How do we engage with the rapid transformations caused by technological systems and their vast social and cultural effects? Virtual identities, spaces, infrastructures and models are becoming increasingly recursive, latching onto the physical and the metaphysical, inscribing their logics into bodies, landscapes, geopolitics and culture.
This year, the first master works from Design & Computation are on display, focusing on aspects of virtuality through the lens of identity and space. They are joined by works from the master of art‘s current year-long research studio, bringing together students from a large variety of previous fields of study and testing, probing and developing new media, materials and methods in their interdisciplinary project work. Students and researchers in this model program have access to a broad curriculum including the most diverse teaching and research cultures, merging together both theoretical and practical approaches. The program’s research platform New Practice in Art and Technology brings together the research activities emerging from the master’s program, creates networks through its weekly event series inviting artists and scientists from diverse backgrounds and fields, and provides a space for publishing both artistic and scientific work.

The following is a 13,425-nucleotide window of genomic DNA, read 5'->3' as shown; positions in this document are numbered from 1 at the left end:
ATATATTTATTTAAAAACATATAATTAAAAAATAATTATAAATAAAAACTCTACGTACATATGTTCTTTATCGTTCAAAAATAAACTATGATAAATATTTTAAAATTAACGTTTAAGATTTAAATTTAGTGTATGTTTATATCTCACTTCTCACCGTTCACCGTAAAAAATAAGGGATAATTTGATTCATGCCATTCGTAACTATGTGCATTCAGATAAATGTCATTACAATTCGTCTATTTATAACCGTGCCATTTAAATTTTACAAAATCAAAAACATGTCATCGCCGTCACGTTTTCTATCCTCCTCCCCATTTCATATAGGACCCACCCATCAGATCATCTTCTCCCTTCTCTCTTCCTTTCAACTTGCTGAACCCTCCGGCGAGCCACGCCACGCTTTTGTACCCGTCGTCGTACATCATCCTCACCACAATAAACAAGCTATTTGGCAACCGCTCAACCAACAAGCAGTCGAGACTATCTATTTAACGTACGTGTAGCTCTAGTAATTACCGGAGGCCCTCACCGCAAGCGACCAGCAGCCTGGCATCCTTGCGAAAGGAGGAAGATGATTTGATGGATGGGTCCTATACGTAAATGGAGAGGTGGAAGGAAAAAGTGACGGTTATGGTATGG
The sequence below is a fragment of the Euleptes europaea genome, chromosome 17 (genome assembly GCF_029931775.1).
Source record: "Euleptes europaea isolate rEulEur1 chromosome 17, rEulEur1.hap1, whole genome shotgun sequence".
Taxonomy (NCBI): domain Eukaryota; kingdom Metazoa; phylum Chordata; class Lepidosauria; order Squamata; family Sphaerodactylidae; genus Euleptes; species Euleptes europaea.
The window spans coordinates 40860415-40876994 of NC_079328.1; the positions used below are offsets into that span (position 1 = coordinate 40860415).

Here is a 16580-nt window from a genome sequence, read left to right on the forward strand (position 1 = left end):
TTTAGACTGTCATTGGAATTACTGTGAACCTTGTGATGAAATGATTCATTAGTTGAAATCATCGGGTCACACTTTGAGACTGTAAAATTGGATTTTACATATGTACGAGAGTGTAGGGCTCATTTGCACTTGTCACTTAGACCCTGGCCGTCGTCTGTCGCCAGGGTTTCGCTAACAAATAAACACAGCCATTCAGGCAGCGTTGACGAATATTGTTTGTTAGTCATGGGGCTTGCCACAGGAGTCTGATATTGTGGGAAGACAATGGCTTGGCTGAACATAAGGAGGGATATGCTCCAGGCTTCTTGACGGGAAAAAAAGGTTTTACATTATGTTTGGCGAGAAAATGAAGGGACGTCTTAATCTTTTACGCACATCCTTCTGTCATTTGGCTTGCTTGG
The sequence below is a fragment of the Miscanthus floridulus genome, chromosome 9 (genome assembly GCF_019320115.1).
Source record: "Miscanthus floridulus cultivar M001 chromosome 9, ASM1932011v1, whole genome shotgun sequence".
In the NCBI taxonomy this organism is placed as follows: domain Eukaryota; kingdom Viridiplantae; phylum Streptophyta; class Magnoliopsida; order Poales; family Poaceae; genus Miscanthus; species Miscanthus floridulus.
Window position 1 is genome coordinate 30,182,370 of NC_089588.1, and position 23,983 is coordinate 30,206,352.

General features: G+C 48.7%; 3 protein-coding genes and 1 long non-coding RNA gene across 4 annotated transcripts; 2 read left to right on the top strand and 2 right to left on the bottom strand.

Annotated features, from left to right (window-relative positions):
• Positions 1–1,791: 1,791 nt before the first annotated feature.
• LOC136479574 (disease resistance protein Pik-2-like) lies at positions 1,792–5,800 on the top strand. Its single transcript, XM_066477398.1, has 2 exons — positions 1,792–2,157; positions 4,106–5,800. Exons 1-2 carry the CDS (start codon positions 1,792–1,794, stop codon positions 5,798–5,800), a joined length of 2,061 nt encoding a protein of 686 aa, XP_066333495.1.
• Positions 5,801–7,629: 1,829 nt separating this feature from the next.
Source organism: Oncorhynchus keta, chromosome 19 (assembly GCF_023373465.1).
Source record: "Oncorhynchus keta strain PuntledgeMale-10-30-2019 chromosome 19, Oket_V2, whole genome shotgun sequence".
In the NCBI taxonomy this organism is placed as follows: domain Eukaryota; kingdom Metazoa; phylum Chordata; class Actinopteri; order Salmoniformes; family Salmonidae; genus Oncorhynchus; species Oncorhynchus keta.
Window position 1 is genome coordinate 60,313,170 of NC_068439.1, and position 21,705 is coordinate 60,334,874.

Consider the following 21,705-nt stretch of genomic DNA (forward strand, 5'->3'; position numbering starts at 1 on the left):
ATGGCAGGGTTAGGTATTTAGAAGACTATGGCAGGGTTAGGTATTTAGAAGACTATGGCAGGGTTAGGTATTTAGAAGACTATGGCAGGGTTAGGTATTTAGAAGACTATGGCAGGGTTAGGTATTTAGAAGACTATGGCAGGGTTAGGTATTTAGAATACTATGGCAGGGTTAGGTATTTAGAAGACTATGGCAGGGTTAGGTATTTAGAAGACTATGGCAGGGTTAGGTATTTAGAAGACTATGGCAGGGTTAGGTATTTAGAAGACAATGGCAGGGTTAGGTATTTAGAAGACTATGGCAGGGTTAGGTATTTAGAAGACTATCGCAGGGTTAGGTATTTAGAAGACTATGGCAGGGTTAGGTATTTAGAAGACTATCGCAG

Kinan Sarakbi (SY), Lucy Rolbin (DE)
Hyperspace fosters a palpable link between individuals and their surroundings, forging a tangible connection. It invites visitors to actively partake in a reciprocal conversation with an interactive environment, where the amalgamation of multi-sensory encounters blurs the demarcation between the physical and the virtual realm.
Jonny-Bix Bongers (DE), Christian Schmidts (DE/RO), Orhun Mersin (TR), Fang Tsai (TW/DE)
The performance questions how we present ourselves in the digital realm, exploring avatars and metaverses as essential aspects of our future society. This piece uses digital media to foster self-expression and community formation, departing from traditional forms of representation.
University of the Arts Berlin (DE), Technical University Berlin (DE)
The research studio at Design & Computation presents works around its yearly theme, starting from Bruno Latour’s notion of the “Terrestrial” as a mode of inhabiting both a local and global scale.
Curator: Manuela Naveau (AT)